Honoring the dead, honoring our past, and merging cultures
Today is a holiday – to Catholic’s, it is All souls’ day, which is associated with Halloween and the traditions from the Celtic celebration of the dead, Samhain. Today is also Dia de los Muertos, the Mexican day for remembrance that is it is celebrated as a combination of the Spanish Allhallowtide and the Aztec month-long celebration honoring the king, but especially the queen, Mictecihuatl, of the underworld.
To research, I started with Samhain. I wrote a blog about Samhain and it’s significance. This is the origin of one of my favorite holidays, Halloween. I knew it had Celtic roots but I had limited knowledge of Samhain itself. So, the blog on Samhain is from the origin, the seed, and now the roots of the tree that is Halloween.
I thought I missed Dia de los muertos , that it was November 1st, but fortunately – today is the day, November 2nd, two days after Halloween.
Why two days after Halloween? Because Dia de los muertos is a relatively new holiday with very old origins. The Celtic holiday, Samhain, was a celebration of slowing down and of remembering the dead. It was when the the dead and living could commune and divination is most often attempted. Samhain is one root, Samhain was adopted to base the Allhallowtide season that is a three day celebration – All Hallows’ Eve, All Saints Day, and All Souls’ Day – October 31, November 1, and 2nd.
So in 621 AD, when the church created All Saints day, they used Samhain to set the date, November 1st and they borrowed aspects of the Celtic holiday to get buy-in from the former Celts. This tradition crossed the ocean to North American and morphed inti what we know as Halloween.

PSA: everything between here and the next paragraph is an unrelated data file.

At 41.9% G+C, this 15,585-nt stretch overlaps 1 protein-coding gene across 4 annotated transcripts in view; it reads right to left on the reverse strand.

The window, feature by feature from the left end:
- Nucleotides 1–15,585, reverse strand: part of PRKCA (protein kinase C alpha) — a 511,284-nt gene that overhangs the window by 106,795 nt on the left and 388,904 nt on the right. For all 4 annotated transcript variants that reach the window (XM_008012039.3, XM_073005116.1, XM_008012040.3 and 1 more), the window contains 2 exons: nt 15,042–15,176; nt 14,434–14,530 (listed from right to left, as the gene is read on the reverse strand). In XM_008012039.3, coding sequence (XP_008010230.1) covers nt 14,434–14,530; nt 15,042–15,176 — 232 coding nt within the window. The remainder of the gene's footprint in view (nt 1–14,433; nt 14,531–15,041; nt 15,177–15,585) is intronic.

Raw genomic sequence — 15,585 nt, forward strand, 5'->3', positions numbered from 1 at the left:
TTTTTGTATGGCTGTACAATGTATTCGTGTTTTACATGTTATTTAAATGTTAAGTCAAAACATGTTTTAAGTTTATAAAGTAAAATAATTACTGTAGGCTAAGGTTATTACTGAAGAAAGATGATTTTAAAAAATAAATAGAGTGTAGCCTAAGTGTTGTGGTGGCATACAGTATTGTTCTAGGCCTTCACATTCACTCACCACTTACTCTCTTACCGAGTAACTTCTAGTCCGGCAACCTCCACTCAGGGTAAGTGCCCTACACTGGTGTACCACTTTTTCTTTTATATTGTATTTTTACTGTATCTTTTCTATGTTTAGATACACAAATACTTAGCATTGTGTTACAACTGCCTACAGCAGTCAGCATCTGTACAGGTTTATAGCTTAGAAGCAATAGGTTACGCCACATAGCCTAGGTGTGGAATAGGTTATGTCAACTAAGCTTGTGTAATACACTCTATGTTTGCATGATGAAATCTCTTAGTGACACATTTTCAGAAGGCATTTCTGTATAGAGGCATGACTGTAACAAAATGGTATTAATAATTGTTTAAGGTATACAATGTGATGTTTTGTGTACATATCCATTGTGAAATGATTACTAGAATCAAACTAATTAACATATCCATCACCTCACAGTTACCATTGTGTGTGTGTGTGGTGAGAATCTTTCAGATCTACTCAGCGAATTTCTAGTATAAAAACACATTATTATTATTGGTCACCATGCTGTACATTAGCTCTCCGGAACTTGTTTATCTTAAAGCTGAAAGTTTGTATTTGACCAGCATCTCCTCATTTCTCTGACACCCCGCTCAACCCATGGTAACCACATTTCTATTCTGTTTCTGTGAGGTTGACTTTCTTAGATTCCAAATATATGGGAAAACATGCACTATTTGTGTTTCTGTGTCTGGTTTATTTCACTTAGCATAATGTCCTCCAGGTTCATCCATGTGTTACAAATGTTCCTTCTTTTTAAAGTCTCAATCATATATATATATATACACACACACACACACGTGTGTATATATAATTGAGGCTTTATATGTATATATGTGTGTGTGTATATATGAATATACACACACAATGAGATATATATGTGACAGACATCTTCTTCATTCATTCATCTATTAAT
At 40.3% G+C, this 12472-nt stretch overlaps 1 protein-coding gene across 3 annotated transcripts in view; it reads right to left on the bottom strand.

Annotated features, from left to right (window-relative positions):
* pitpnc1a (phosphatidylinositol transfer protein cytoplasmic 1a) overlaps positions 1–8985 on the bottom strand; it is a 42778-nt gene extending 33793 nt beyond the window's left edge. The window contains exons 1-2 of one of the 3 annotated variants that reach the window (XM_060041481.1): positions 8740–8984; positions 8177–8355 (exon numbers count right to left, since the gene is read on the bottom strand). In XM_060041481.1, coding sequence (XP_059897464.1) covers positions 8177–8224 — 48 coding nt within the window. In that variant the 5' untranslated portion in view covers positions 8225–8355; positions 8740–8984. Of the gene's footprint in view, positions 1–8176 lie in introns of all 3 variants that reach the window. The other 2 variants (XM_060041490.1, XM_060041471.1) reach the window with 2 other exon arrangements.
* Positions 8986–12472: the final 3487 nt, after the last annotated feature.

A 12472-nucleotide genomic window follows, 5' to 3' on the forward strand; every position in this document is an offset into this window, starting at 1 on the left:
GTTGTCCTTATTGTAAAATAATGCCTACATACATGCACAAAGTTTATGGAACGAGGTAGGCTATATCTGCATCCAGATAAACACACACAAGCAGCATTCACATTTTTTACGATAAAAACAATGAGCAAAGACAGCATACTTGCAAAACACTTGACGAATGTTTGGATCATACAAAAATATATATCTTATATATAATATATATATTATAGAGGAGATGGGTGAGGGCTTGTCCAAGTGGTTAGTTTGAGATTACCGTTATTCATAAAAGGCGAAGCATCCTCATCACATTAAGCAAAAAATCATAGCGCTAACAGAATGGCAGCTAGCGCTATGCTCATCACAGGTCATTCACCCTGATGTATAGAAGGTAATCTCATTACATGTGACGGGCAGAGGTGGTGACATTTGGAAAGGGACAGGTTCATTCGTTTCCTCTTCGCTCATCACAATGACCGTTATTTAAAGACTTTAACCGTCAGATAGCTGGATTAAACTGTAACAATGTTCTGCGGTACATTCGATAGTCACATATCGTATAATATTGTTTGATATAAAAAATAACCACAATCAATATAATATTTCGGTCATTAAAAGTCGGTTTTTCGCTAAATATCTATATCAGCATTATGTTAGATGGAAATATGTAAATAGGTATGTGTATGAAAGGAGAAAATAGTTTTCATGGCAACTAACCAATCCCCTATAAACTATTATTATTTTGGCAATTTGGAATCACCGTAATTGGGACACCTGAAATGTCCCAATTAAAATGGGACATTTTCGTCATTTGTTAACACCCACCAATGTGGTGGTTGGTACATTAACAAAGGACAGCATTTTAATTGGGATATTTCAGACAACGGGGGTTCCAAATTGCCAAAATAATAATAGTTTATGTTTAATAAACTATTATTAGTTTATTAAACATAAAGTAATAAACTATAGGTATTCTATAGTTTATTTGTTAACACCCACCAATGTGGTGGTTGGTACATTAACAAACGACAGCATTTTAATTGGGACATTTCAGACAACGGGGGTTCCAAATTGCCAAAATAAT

This tradition also crossed the ocean to the Southern Hemisphere with the Spaniards and landed amongst the Aztecs. The Aztecs had their own traditions. They had 20 days of rituals from late July to mid August that were to honor the queen of the underworld, Mictlantecuhtli.
This is where the Celtic/Christian holiday of All Souls’ Day merged with the Aztec traditions. The newly-created holiday made a three-day long celebration to honor the dead during the Christian holiday that honored the dead it combined the Aztec with the Spanish (which was a combo of Christian and Celtic).
So Dia de los muertos is a Mexican holiday that claims Aztec, Catholic, and Celtic lineage.
The common thread that connects these holidays is death. These holidays all ask us to slow down to take time to remember those that are no longer living and to recognize that one day, we too will face the end of life.